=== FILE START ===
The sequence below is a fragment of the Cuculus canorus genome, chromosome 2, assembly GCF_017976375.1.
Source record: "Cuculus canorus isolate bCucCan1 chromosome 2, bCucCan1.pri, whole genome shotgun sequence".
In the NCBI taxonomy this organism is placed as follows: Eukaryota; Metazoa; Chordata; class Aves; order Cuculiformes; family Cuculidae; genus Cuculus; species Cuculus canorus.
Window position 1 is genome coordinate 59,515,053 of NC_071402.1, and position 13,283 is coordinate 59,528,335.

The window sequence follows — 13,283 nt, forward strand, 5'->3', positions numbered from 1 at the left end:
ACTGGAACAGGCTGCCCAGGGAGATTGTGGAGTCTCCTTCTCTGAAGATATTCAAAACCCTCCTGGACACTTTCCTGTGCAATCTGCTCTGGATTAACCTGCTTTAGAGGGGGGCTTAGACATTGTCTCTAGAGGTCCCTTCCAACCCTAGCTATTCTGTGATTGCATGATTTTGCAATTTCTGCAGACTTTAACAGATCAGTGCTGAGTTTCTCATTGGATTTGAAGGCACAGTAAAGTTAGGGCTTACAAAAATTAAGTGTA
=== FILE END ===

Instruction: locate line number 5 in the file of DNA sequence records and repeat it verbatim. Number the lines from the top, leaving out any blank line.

The window sequence follows — 13,283 nt, forward strand, 5'->3', positions numbered from 1 at the left end: